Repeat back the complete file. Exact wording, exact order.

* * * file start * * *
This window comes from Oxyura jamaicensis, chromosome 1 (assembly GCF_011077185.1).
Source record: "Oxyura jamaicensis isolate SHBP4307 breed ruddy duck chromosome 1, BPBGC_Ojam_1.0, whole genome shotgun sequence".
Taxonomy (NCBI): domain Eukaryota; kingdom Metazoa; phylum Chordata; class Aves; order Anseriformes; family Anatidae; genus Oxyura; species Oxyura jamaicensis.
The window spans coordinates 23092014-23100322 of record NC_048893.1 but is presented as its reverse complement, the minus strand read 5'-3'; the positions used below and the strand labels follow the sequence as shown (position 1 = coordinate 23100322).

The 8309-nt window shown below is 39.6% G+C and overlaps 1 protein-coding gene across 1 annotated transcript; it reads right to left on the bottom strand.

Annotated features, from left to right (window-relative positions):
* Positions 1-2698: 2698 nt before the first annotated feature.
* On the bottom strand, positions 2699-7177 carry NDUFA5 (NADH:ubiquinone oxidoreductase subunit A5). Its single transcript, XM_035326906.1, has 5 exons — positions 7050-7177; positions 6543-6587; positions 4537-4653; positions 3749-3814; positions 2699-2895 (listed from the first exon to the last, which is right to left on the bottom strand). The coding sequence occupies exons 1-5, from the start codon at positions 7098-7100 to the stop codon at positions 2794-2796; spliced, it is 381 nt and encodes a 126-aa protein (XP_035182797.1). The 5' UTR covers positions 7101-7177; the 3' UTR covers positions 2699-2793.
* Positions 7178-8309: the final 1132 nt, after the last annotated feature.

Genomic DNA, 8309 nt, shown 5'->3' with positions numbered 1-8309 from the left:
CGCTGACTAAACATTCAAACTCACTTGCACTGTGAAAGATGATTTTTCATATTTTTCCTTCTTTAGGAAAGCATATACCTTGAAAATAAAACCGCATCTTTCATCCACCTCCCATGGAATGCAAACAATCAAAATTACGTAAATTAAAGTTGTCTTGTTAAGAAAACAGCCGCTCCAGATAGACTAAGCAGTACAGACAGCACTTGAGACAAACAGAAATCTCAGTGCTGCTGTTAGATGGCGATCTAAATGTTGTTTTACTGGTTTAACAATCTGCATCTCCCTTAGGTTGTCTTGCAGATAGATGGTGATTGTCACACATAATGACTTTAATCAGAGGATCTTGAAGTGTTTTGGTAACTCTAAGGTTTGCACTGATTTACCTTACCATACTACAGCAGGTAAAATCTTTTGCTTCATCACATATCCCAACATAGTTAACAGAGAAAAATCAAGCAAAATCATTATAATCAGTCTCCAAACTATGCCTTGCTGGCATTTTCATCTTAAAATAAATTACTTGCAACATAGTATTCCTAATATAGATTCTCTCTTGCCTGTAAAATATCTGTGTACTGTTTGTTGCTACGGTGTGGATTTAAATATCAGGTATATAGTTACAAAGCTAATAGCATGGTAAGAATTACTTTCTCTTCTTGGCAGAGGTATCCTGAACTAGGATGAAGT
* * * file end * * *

This window comes from Oxyura jamaicensis, chromosome 1 (assembly GCF_011077185.1).
Source record: "Oxyura jamaicensis isolate SHBP4307 breed ruddy duck chromosome 1, BPBGC_Ojam_1.0, whole genome shotgun sequence".
Taxonomy (NCBI): domain Eukaryota; kingdom Metazoa; phylum Chordata; class Aves; order Anseriformes; family Anatidae; genus Oxyura; species Oxyura jamaicensis.
The window spans coordinates 23092014-23100322 of record NC_048893.1 but is presented as its reverse complement, the minus strand read 5'-3'; the positions used below and the strand labels follow the sequence as shown (position 1 = coordinate 23100322).

The 8309-nt window shown below is 39.6% G+C and overlaps 1 protein-coding gene across 1 annotated transcript; it reads right to left on the bottom strand.

Annotated features, from left to right (window-relative positions):
* Positions 1-2698: 2698 nt before the first annotated feature.
* On the bottom strand, positions 2699-7177 carry NDUFA5 (NADH:ubiquinone oxidoreductase subunit A5). Its single transcript, XM_035326906.1, has 5 exons — positions 7050-7177; positions 6543-6587; positions 4537-4653; positions 3749-3814; positions 2699-2895 (listed from the first exon to the last, which is right to left on the bottom strand). The coding sequence occupies exons 1-5, from the start codon at positions 7098-7100 to the stop codon at positions 2794-2796; spliced, it is 381 nt and encodes a 126-aa protein (XP_035182797.1). The 5' UTR covers positions 7101-7177; the 3' UTR covers positions 2699-2793.
* Positions 7178-8309: the final 1132 nt, after the last annotated feature.

Genomic DNA, 8309 nt, shown 5'->3' with positions numbered 1-8309 from the left:
CGCTGACTAAACATTCAAACTCACTTGCACTGTGAAAGATGATTTTTCATATTTTTCCTTCTTTAGGAAAGCATATACCTTGAAAATAAAACCGCATCTTTCATCCACCTCCCATGGAATGCAAACAATCAAAATTACGTAAATTAAAGTTGTCTTGTTAAGAAAACAGCCGCTCCAGATAGACTAAGCAGTACAGACAGCACTTGAGACAAACAGAAATCTCAGTGCTGCTGTTAGATGGCGATCTAAATGTTGTTTTACTGGTTTAACAATCTGCATCTCCCTTAGGTTGTCTTGCAGATAGATGGTGATTGTCACACATAATGACTTTAATCAGAGGATCTTGAAGTGTTTTGGTAACTCTAAGGTTTGCACTGATTTACCTTACCATACTACAGCAGGTAAAATCTTTTGCTTCATCACATATCCCAACATAGTTAACAGAGAAAAATCAAGCAAAATCATTATAATCAGTCTCCAAACTATGCCTTGCTGGCATTTTCATCTTAAAATAAATTACTTGCAACATAGTATTCCTAATATAGATTCTCTCTTGCCTGTAAAATATCTGTGTACTGTTTGTTGCTACGGTGTGGATTTAAATATCAGGTATATAGTTACAAAGCTAATAGCATGGTAAGAATTACTTTCTCTTCTTGGCAGAGGTATCCTGAACTAGGATGAAGT